Whisper House – Review

Whisper House. Images Johan Persson.

You have to admire Andrew Lloyd Webber’s remit for The Other Palace. The former St James Theatre became his latest acquisition last year, underwent a name change, and is now charged with giving a home to experimentation and innovation.

Whisper House, which opened last week on the main stage, fits the bill perfectly.

It’s a gripping WWII drama from across the pond that will resonate with people watching the real life horror story being played out in modern day American politics.

But it is also a chilling ghost yarn about unrequited love, shipwrecks and malevolent spirits.

Not content to stop there, Whisper House also crams a musical into its production brief with Duncan Sheik and Kyle Jarrow’s outstanding numbers superbly performed by heavenly ghosts, Simon Bailey and Niamh Perry.

Dramatically, it is impossible to take your eyes off Dianne Pilkington’s powerful turn as the tragic spinster, Aunt Lily, who finds herself in the middle of a Dickensian arrangement, caring for her dead brother’s young son.

The boy is grieving for his heroic pilot dad, who was shot down by the Japs, and mourning the loss of his suicidal mother who’s been locked away in an asylum. He’s confused, angry, and now plunged into a world that he knows nothing about.

With no other close relatives he has been bundled off to his aunt, a lame, recalcitrant, old maid in charge of an isolated lighthouse.

She was estranged from her brother years ago and it takes a lot of pushing from her stubborn, young guest to find out the reason why.

The pair had never met. Now she is uncertain how to care for a child. Her manner is tough, uncompromising, and awkward.

In return bewildered Christopher is horrified to find that Aunt Lily has a Japanese handyman. While we find out snatches of back story from the play’s main characters Nicholas Goh’s Mr Yasuhiro remains clouded in mystery.

Is he a spy or an innocent foreign man trapped in the wrong place, at the wrong time?

Yasuhiro’s freedom is threatened as xenophobia and paranoia take hold of communities. Aliens are viewed as enemy spies and the government issues edicts to move foreigners away from strategic areas or into prison camps.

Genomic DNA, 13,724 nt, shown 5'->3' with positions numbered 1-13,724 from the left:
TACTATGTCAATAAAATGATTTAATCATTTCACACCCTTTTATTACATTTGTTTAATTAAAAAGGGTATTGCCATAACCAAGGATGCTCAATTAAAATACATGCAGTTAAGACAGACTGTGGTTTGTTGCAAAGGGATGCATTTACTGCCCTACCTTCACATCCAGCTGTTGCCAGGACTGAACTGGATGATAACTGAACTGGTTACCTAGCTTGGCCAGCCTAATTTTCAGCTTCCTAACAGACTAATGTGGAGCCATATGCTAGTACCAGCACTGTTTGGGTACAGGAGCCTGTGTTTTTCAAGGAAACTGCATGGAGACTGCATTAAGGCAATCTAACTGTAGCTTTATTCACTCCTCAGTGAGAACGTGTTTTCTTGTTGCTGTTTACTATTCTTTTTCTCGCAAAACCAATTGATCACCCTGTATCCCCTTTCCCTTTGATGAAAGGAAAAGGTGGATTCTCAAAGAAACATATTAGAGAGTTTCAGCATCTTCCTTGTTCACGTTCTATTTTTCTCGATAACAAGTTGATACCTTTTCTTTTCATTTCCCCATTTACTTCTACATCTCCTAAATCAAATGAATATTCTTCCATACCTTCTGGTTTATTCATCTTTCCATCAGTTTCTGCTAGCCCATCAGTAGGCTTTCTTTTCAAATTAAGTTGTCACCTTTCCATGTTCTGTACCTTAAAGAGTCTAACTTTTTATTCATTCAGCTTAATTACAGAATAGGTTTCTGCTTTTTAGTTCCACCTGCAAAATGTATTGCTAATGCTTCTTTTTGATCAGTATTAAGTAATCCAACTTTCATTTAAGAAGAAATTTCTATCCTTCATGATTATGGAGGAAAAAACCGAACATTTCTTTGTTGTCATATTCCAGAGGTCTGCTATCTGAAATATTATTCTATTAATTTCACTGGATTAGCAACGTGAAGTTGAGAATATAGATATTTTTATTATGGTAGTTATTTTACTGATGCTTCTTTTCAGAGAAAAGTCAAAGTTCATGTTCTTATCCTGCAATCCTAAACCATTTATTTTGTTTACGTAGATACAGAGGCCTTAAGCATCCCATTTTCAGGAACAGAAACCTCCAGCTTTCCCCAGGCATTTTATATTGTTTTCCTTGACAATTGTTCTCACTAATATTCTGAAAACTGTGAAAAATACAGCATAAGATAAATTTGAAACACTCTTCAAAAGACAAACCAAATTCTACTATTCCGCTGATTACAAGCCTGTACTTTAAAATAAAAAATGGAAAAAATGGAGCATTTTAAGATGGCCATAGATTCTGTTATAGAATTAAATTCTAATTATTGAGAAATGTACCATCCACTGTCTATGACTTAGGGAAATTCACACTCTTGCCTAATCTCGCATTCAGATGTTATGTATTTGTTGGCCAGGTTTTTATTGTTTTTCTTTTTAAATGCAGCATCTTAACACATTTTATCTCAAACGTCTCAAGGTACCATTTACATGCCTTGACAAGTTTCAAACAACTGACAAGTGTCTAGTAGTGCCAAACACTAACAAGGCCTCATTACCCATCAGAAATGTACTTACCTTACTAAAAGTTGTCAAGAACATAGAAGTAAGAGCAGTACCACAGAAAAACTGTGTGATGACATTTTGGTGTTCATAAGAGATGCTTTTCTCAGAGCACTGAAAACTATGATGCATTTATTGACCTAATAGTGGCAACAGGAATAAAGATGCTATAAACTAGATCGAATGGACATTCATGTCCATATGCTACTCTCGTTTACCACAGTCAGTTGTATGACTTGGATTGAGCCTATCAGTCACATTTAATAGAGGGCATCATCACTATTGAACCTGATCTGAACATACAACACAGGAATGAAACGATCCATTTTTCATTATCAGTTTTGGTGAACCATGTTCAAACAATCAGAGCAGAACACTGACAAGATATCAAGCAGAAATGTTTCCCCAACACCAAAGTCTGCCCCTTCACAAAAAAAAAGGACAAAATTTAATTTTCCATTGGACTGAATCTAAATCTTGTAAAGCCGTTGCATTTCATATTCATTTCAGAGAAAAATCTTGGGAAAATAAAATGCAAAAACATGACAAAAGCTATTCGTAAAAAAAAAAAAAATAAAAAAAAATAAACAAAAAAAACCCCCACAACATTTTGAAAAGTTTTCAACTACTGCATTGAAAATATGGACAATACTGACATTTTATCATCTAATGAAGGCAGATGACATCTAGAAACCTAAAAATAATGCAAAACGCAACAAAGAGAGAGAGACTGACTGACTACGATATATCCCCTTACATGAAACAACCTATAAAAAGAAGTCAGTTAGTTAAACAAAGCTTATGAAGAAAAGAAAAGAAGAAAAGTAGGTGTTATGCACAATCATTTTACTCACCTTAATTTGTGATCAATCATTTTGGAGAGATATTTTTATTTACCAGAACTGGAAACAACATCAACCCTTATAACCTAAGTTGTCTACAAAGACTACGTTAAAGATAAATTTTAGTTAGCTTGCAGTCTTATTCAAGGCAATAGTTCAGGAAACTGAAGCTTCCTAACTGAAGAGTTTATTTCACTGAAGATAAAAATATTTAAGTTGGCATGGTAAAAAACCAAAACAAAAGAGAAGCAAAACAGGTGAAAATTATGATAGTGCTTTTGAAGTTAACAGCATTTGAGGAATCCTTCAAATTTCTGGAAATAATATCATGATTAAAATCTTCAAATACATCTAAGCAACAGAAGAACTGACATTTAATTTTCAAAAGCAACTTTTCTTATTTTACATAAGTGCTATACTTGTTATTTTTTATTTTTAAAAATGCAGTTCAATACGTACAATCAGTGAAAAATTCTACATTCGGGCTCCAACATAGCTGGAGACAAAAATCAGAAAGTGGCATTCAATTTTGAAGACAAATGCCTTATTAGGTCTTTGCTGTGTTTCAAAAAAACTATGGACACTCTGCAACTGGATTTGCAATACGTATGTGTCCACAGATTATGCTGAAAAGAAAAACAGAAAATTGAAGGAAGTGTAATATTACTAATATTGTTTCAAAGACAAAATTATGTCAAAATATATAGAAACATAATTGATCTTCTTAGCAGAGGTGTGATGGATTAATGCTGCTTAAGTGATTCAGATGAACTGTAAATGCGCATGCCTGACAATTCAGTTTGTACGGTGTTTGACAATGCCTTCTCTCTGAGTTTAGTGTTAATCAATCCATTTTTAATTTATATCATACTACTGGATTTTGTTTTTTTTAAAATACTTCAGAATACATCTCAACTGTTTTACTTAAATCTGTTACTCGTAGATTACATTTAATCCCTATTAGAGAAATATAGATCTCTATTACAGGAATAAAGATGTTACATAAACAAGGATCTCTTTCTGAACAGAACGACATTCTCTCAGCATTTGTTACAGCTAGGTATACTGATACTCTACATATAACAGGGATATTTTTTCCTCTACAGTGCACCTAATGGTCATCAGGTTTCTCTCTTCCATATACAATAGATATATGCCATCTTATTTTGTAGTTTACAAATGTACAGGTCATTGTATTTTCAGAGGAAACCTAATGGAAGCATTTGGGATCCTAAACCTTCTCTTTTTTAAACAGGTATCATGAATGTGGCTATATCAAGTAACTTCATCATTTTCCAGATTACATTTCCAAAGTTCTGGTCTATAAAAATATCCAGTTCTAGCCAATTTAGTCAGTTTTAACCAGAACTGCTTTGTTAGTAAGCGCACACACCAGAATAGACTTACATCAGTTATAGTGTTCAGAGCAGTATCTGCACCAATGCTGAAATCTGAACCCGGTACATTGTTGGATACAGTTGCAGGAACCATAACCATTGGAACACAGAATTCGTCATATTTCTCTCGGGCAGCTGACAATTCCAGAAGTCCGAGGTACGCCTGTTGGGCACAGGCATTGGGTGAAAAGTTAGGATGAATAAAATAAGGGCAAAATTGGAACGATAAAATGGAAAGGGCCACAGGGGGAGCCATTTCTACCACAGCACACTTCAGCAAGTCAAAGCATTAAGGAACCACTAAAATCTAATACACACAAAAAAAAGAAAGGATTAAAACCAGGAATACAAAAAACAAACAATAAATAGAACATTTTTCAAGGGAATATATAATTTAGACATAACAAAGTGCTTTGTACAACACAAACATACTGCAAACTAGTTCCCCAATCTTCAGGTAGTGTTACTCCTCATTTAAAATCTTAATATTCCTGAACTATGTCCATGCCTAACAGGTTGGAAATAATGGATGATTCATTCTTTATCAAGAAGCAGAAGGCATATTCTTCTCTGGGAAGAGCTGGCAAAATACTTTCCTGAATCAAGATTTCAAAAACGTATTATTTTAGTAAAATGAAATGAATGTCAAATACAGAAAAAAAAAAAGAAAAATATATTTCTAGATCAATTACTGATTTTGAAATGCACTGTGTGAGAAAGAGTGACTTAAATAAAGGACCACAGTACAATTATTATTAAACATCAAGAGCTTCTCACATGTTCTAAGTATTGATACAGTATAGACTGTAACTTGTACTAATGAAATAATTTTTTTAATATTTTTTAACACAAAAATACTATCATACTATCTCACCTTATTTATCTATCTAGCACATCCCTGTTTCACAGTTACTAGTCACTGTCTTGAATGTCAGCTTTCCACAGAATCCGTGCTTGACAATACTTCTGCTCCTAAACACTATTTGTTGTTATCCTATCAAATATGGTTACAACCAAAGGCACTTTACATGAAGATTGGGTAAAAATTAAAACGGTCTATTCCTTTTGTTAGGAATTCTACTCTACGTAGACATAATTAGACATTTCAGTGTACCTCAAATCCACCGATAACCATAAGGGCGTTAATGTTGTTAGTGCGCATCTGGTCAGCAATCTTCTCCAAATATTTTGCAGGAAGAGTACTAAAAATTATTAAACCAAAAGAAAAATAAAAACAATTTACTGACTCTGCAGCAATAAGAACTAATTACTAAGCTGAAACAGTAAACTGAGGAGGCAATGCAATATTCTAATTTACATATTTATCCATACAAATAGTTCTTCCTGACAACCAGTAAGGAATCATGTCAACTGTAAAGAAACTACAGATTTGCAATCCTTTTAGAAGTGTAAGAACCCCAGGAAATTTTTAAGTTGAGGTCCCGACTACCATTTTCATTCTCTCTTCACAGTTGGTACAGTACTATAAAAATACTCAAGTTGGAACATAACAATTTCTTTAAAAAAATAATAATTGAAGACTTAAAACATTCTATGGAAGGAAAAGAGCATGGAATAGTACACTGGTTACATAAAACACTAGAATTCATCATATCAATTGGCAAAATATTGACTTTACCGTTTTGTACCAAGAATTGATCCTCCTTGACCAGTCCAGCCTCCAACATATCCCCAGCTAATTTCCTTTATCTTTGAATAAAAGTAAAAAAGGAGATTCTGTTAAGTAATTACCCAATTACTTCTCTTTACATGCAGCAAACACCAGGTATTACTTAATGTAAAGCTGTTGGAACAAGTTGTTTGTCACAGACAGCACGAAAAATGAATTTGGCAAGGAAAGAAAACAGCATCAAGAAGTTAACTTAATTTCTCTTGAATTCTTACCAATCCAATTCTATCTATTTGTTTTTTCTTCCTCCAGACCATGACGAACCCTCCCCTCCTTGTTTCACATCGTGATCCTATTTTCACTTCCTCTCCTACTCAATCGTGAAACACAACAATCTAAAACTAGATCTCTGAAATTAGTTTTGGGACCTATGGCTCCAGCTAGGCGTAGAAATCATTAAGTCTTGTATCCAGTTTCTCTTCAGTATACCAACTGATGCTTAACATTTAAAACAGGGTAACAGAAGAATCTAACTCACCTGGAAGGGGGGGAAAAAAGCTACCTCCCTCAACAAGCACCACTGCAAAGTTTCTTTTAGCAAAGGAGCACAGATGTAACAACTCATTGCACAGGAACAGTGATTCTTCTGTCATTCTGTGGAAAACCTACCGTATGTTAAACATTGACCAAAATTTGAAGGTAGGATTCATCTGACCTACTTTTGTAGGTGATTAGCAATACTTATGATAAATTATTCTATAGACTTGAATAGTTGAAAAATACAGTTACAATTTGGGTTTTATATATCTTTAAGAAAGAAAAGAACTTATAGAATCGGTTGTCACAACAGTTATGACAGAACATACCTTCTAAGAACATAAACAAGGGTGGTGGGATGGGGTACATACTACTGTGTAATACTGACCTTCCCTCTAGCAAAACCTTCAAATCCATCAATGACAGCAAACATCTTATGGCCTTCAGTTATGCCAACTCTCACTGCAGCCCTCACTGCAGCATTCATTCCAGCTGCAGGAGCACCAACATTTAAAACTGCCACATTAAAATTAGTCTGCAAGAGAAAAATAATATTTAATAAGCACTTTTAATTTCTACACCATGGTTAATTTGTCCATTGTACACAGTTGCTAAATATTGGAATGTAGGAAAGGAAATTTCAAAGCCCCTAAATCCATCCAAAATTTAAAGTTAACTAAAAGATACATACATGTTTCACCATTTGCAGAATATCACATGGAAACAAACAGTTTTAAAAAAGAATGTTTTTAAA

Worst, the impressionable Chris, finds himself manipulated by unseen forces and a redneck sheriff who persuades the young boy to put homeland security before the needs of his aunt.

All the while the lad keeps hearing voices in the lighthouse. Is it haunted? And if so, by whom?

Whisper House is an engrossing night’s entertainment but it suffers by trying too hard to please.

The gripping plot would make an excellent straight stage drama, particularly right now when Trump is whipping up domestic hostility against Muslims.

Yet the music is equally good – but not entirely needed or comfortably at home in this supernatural thriller. It’s all rather contrived especially when the audience is finally told the truth about the evil-looking Perry and her smirking, smarmy sidekick.

The always excellent Simon Lipkin, as the sheriff, often has nothing to do other than to sit and smoke while the singers prowl around the set, exchanging knowing glances and performing numbers.

Pilkington’s Lily and her relationship with Christopher is the centre of attention.

She is one of those formidable, independent, spinsters always seemingly found in small-town American communities. There’s always something lurking in their past that has kept them from finding happiness or love, whether it’s a failed love affair or a dark secret.

Fisher Costello-Rose, playing Christopher on the night I was in, gives an impressive performance as the vulnerable child.

Whisper House is an intense and moody melodrama with few light spots. Everyone, from the living to the dead, are emotionally fractured, consumed with grief and loneliness, but there are occasions when Lily shows her human side by saying or doing something that raises a wry smile.

Director Adam Lenson throws in a few visual and audio effects to enhance your viewing pleasure (I particularly liked the mug trick) but some of the computer graphics, in lieu of actual set, didn’t work.

Nevertheless, a fascinating and originally presented production. Whisper House plays at The Other Palace until May 27.

  • Whisper House


Loneliness, isolation and a threat from beyond. Whisper House blends a timely WWII supernatural thriller with music for a gripping melodrama.

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